I have asked you again and again: How did anti-abortion laws violate due process? You have failed to explain to me. You MUST provide me with proof and exactly HOW anti-abortion laws violated the first two of the three fundamental assurances.

::Conclusion::

I have still not seen definitive proof of how due process was violated. Unless you provide me with that information, Roe v. Wade's ruling was not constitutionally sound.
Maikuru

Pro

Let me start by saying this was a fun and fast debate. I enjoyed my time, C-Mach.

::Con's Arguments::

• "How do the anti-abortion laws deprive each woman of their potential day in court and restrict the opportunity for individuals to present their cases?"

With anti-abortion laws in place, a woman's inability to receive an abortion is not the result of her own trial. Instead of having her rights stripped due to the ruling of her own trial, her rights have been denied without affording her the opportunity to present her case. While one can legally challenge the law itself, one cannot request a trial on the legality of their individual abortion. By denying women the opportunity to do this, anti-abortion laws circumvent the due process of law.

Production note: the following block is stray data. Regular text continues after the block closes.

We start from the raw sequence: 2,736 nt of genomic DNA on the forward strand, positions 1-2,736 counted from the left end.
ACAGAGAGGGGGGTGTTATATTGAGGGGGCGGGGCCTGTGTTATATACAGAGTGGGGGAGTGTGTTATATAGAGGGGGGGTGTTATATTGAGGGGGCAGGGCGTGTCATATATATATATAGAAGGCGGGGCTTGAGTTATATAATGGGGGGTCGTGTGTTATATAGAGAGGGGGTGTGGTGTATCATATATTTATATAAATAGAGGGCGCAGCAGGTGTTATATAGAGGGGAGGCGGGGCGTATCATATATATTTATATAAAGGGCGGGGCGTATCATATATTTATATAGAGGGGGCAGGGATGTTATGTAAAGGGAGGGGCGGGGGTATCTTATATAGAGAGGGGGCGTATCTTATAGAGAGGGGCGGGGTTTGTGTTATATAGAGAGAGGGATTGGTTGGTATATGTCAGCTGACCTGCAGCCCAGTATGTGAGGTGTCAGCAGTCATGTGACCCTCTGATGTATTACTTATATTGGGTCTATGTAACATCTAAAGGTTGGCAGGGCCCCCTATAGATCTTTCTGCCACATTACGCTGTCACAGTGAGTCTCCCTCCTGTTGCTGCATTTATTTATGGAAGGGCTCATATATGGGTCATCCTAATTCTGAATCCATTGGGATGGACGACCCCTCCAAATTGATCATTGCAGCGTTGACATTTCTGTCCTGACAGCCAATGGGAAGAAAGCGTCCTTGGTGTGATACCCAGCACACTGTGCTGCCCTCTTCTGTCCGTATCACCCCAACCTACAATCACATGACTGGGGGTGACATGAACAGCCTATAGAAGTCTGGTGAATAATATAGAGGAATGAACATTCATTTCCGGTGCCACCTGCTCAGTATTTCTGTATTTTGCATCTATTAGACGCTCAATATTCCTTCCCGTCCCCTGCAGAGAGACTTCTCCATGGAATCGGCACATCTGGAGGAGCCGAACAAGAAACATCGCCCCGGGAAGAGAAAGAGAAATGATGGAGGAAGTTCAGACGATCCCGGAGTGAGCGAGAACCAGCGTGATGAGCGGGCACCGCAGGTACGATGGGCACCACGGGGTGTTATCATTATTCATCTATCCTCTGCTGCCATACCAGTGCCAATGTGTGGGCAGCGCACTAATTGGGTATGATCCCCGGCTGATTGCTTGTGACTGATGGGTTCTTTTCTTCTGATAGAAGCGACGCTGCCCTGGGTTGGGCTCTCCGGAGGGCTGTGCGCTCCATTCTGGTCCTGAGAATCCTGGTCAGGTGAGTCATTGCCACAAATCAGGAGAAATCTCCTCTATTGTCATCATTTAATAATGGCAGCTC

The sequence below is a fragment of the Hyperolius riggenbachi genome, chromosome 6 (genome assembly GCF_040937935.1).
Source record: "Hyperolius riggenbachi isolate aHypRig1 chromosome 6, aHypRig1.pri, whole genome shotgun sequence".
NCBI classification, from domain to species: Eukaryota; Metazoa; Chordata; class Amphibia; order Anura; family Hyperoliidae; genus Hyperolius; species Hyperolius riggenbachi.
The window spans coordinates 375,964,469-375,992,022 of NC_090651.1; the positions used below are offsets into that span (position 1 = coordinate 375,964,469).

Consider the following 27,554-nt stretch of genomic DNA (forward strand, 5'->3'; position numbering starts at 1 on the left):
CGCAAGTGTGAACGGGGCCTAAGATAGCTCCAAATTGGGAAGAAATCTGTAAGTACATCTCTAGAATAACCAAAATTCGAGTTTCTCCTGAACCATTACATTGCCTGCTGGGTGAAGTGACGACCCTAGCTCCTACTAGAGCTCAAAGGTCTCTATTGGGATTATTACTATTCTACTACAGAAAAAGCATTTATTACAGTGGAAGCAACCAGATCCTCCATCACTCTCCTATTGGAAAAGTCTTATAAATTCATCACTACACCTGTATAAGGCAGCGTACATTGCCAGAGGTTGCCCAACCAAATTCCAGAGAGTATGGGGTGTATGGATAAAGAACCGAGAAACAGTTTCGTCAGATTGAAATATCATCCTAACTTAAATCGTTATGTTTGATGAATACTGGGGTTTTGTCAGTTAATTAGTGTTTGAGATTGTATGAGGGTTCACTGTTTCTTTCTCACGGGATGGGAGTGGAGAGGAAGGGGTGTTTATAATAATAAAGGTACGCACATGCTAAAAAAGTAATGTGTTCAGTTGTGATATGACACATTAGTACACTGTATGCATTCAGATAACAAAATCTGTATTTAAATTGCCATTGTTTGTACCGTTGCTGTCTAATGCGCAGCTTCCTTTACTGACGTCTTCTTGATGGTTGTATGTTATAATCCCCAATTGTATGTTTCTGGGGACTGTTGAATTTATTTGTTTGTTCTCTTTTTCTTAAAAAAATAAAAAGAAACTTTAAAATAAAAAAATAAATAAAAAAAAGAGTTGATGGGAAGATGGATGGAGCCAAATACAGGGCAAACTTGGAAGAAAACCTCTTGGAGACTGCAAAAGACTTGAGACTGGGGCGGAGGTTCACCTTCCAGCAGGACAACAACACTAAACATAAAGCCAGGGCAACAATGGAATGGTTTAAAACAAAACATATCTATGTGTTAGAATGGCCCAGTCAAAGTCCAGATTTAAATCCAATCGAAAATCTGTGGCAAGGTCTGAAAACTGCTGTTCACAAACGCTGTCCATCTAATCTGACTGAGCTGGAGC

• "How were [anti-abortion laws] not based on established legal policy? Also, where does it exactly say, in federal law, that a fetus is indeed not legally considered living?

Both the lack of legal foundation for anti-abortion laws and the status of fetuses as either living or non-living were addressed within Roe v. Wade itself [1]. Anti-abortion laws of the time were founded on the state's interest in preserving life. However, as no legal standard existed declaring fetuses as living beings, preserving life could not stand as the legal basis for the law. As the Supreme Court was unable to uncover a specific constitutional basis for protecting the unborn over the rights of the mother, abortions were granted until the fetus could be considered viable. This ruling was possible precisely because the anti-abortion laws lacked established legal foundation.

• "I have asked you again and again: How did anti-abortion laws violate due process? You have failed to explain to me."